Joshua Schulte: A Manhattan Court Convicts a Former CIA Computer Scientist for Leaking Documents to WikiLeaks | International

Joshua Schulte (center), during his first trial, in early March 2020 in Manhattan.
Joshua Schulte (center), during his first trial, in early March 2020 in Manhattan.Elizabeth Williams (AP)

Justice considers him responsible for one of the biggest leaks of secret information in history. The defendant declares himself a scapegoat, and with delayed effect, of the WikiLeaks scandal, which years ago revealed the intervention of computer systems of governments and corporations by the United States. Joshua Schulte, a former computer engineer who worked for the CIA until November 2016, has been found guilty this Wednesday of eight charges of espionage and one of obstruction by a federal court in Manhattan. The 33-year-old computer scientist defended himself at trial, the second against him after a previous process, in March 2020, was declared null because the judges did not reach any agreement on the charges.

Schulte, 33, has been convicted of leaking classified information to WikiLeaks from the spy agency, in what many consider the biggest data leak in CIA history. The WikiLeaks revelations, which are still part of the recent extradition order to the US of its founder, Julian Assange, took place in 2017 and brought to light the secret methods of the agency to penetrate the computer networks of foreign governments and networks terrorists. Schulte was arrested in the wake of the revelation.

At the 2020 trial, Schulte was found guilty of contempt of court and making false statements to the FBI, but received no convictions. This Wednesday, Manhattan federal judge Damian Williams argued in a statement, he has been convicted of “one of the most brazen and damaging acts of espionage in United States history” by undermining efforts to fight “terrorist organizations and other malign influences” around the world, exposing “some of our most critical intelligence tools to the public and therefore to our adversaries.” The nine proven crimes include the illegal collection of national defense information and the illegal transmission – or leak – of such information.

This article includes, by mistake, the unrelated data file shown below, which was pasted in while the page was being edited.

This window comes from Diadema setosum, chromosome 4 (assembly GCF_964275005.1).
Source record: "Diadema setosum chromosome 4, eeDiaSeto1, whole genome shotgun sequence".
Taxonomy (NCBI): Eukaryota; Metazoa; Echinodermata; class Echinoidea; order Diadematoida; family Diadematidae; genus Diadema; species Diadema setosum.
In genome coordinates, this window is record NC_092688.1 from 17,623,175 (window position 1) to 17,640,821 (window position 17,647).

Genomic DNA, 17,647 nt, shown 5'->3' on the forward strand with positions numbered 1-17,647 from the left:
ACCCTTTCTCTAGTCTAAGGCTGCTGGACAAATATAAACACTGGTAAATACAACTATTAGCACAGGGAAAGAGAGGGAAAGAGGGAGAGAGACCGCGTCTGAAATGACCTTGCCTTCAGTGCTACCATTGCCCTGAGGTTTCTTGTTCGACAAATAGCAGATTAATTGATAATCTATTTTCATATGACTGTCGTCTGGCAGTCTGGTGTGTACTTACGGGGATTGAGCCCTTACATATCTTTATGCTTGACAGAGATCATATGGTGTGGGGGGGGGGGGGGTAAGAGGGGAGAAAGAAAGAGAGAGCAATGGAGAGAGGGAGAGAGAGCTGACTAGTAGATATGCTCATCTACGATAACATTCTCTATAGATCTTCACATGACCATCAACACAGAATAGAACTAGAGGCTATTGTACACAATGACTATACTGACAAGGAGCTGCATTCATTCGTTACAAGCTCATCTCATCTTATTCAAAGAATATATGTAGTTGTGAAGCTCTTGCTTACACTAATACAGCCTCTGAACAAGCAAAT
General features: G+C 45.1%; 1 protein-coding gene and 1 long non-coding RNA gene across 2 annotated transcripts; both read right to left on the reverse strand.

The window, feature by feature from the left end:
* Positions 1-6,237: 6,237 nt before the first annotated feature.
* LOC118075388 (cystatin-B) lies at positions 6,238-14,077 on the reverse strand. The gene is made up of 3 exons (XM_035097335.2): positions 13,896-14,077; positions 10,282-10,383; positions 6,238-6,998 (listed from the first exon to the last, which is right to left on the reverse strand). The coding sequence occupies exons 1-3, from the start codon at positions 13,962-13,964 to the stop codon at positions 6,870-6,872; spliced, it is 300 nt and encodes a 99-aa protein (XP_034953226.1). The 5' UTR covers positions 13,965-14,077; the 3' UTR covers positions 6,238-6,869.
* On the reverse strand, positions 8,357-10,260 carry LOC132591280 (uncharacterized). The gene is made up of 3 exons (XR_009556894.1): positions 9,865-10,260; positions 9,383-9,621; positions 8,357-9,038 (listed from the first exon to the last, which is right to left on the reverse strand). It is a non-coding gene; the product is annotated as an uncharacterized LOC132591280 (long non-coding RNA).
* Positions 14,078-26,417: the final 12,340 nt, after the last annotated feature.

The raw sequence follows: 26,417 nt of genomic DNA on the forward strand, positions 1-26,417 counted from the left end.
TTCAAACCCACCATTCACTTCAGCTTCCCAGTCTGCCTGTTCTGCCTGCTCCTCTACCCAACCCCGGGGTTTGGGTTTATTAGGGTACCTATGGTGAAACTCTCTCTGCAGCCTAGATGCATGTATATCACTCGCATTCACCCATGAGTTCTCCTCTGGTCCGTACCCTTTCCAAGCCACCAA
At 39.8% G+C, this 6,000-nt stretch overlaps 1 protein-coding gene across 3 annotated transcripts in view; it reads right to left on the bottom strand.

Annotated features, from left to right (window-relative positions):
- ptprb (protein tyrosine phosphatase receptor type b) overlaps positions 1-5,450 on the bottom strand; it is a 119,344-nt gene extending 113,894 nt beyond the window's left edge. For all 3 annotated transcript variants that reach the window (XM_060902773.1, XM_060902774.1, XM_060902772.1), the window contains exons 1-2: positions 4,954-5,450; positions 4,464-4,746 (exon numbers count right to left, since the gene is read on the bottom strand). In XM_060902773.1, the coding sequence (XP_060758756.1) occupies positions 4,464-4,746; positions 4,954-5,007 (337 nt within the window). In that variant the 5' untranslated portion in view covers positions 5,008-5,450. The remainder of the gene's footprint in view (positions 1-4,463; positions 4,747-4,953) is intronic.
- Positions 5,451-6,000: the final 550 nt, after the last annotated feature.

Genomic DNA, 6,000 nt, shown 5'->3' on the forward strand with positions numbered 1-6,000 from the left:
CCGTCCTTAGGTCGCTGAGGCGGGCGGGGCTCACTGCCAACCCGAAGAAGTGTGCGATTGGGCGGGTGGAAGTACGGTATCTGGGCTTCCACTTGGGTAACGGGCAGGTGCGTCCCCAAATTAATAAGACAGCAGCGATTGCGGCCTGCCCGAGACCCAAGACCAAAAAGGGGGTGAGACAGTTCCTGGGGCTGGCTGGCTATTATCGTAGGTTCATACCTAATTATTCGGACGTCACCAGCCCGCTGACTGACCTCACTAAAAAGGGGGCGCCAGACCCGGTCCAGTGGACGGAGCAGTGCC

The leaked materials derived from CIA software tools used to monitor people outside the United States, through the hacking of smartphones and Internet-connected televisions. WikiLeaks began publishing the leaked documents in March 2017.

The Justice Department maintains that Schulte, who had resigned from his CIA job in late 2016, leaked the secret documents out of spite because he was unhappy with the way he was treated as a worker. That is why he has repeatedly presented himself as a scapegoat, alluding to his tensions with the administration. He was arrested in August 2017 on charges unrelated to the present case, and entered prison, where he has remained until now, since his bail was revoked four months later. The Justice Department filed the WikiLeaks-related charges a year later, in June 2018.

Last month, the British government ordered the extradition of WikiLeaks founder Assange to the United States. The free speech activist, who in 2012 caused a diplomatic crisis by taking refuge in the Ecuadorian embassy in London, faces federal criminal charges in Virginia for his alleged involvement in the publication of secret military documents in 2010. In 2019, Chelsea Manning, the former US Army Intelligence analyst who leaked thousands of secret Pentagon and State Department documents to Wikileaks in 2010, was arrested, then released, for refusing to testify before a grand jury investigating Assange’s organization. .

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